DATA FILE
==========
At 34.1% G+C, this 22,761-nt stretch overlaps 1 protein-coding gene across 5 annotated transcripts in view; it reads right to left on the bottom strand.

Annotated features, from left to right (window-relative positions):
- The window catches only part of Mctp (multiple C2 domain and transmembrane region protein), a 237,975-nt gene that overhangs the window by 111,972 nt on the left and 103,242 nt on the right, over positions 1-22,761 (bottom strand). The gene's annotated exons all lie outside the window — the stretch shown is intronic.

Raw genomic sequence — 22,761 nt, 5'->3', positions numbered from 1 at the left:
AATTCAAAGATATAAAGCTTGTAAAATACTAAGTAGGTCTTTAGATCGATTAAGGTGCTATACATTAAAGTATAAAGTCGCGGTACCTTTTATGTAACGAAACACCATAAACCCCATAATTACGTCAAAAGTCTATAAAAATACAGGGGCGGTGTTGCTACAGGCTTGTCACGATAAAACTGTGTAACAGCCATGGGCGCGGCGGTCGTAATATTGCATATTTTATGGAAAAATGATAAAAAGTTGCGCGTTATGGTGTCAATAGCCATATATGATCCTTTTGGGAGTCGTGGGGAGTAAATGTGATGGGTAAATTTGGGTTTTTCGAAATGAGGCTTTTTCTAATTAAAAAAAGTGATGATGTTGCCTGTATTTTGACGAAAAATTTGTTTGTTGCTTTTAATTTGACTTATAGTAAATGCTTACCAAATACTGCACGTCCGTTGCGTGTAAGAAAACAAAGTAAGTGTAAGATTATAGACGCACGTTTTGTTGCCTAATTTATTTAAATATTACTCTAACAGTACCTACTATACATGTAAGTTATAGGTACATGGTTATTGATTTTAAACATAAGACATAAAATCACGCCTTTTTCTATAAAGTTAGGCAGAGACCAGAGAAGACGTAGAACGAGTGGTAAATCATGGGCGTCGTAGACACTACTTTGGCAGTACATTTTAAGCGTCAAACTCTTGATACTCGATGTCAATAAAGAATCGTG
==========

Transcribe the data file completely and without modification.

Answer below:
At 34.1% G+C, this 22,761-nt stretch overlaps 1 protein-coding gene across 5 annotated transcripts in view; it reads right to left on the bottom strand.

Annotated features, from left to right (window-relative positions):
- The window catches only part of Mctp (multiple C2 domain and transmembrane region protein), a 237,975-nt gene that overhangs the window by 111,972 nt on the left and 103,242 nt on the right, over positions 1-22,761 (bottom strand). The gene's annotated exons all lie outside the window — the stretch shown is intronic.

Raw genomic sequence — 22,761 nt, 5'->3', positions numbered from 1 at the left:
AATTCAAAGATATAAAGCTTGTAAAATACTAAGTAGGTCTTTAGATCGATTAAGGTGCTATACATTAAAGTATAAAGTCGCGGTACCTTTTATGTAACGAAACACCATAAACCCCATAATTACGTCAAAAGTCTATAAAAATACAGGGGCGGTGTTGCTACAGGCTTGTCACGATAAAACTGTGTAACAGCCATGGGCGCGGCGGTCGTAATATTGCATATTTTATGGAAAAATGATAAAAAGTTGCGCGTTATGGTGTCAATAGCCATATATGATCCTTTTGGGAGTCGTGGGGAGTAAATGTGATGGGTAAATTTGGGTTTTTCGAAATGAGGCTTTTTCTAATTAAAAAAAGTGATGATGTTGCCTGTATTTTGACGAAAAATTTGTTTGTTGCTTTTAATTTGACTTATAGTAAATGCTTACCAAATACTGCACGTCCGTTGCGTGTAAGAAAACAAAGTAAGTGTAAGATTATAGACGCACGTTTTGTTGCCTAATTTATTTAAATATTACTCTAACAGTACCTACTATACATGTAAGTTATAGGTACATGGTTATTGATTTTAAACATAAGACATAAAATCACGCCTTTTTCTATAAAGTTAGGCAGAGACCAGAGAAGACGTAGAACGAGTGGTAAATCATGGGCGTCGTAGACACTACTTTGGCAGTACATTTTAAGCGTCAAACTCTTGATACTCGATGTCAATAAAGAATCGTG